PROVIDENCE, R.I. (AP) — Democratic Gov. Gina Raimondo continues to raise substantially more money than those challenging her in the coming gubernatorial election.

Raimondo raised more than $1.2 million this spring and spent $1.6 million, starting in July with $3.9 million in the bank, according to campaign finance reports filed Tuesday with the state Board of Elections.

Democratic challenger and former Secretary of State Matt Brown raised about $77,000 and loaned his campaign $60,000. His ending cash balance was $41,000 after spending nearly $102,000 in the quarter.

The reports show Cranston Mayor Allan Fung raised the most for the Republican primary, with about $245,000 in donations. He began July with nearly $438,000 in the bank after spending about $116,000.

Republican Patricia Morgan, the House minority leader, raised more than $18,000, loaned her campaign $40,000 and spent $105,000, finishing with nearly $139,000 on hand. Republican businessman Giovanni Feroce raised $14,000, loaned his campaign $6,000 and spent more than $20,000. His ending cash balance was just $82.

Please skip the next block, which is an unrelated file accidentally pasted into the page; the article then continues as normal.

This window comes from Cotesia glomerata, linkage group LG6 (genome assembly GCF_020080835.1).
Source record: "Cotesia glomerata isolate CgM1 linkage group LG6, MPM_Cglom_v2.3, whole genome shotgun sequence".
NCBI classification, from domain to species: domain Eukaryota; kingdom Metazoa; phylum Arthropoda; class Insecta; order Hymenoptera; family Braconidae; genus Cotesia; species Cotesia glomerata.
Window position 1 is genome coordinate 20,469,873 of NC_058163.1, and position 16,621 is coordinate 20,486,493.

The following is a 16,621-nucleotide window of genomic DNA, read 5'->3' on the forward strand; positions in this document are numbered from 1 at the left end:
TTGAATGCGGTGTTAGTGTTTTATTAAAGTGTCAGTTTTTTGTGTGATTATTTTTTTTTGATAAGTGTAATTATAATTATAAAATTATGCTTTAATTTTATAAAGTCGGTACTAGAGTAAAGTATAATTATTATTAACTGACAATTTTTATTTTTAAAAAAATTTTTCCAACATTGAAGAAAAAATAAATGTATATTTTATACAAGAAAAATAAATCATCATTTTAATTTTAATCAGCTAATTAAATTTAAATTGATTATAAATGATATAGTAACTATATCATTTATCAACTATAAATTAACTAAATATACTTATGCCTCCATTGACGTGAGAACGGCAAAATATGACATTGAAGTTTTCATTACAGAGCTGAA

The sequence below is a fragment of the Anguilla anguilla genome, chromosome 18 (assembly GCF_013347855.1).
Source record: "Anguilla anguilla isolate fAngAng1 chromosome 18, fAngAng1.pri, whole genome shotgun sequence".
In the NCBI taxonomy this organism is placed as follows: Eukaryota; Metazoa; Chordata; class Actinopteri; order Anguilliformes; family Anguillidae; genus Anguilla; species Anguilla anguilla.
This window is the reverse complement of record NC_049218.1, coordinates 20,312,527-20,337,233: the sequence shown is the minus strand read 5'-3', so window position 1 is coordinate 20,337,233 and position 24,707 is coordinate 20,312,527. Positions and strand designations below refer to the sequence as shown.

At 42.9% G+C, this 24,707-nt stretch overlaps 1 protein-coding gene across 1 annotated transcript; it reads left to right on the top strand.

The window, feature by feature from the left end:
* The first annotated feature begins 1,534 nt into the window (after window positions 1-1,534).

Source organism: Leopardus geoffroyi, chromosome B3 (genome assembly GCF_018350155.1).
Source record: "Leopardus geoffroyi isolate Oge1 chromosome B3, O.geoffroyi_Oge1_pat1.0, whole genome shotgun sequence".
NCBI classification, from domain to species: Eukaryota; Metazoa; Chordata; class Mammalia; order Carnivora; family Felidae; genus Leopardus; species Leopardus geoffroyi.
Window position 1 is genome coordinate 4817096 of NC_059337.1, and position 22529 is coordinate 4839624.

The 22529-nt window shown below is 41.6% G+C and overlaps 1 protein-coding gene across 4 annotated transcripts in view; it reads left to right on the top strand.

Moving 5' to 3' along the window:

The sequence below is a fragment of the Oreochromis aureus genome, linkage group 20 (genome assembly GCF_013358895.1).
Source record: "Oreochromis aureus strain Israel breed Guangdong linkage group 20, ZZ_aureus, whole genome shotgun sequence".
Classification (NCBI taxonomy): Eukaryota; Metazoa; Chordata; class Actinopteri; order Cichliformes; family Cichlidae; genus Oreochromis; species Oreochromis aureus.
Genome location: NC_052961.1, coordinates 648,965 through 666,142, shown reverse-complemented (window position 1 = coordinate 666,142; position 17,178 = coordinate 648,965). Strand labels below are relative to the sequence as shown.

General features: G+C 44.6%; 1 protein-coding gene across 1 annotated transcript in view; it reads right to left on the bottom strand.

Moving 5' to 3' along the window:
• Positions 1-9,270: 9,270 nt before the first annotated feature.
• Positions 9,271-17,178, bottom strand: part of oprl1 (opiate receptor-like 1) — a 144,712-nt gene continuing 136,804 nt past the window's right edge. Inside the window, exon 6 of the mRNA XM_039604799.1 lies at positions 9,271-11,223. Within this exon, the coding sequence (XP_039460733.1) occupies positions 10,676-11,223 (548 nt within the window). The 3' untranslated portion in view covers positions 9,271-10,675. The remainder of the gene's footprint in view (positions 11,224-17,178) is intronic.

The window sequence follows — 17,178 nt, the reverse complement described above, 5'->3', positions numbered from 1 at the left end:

Former Republican state Rep. Joseph Trillo, who's running as an independent, raised about $2,000 and spent nearly $39,000, finishing with $86,000. Trillo has said that he'll pay for most of his own campaign expenses.

During the first three months of the year, Raimondo took in $1.3 million in campaign contributions and had more than $4.3 million in her account as of March 31. WPRI-TV reported Tuesday that Raimondo has spent $1 million on television advertisements since June.

Raimondo opted out of taking public matching funds, which come with spending limits. Gubernatorial candidates who participate in the state's program will be eligible for more than $1 million.

In the race for lieutenant governor, Democratic state Rep. Aaron Regunberg raised more and outspent incumbent Democratic Lt. Gov. Dan McKee.

Regunberg raised $93,000 in the quarter and spent nearly $71,000, starting July with $371,000 in the bank. McKee raised $61,000 and spent more than $43,000, starting July with $171,000.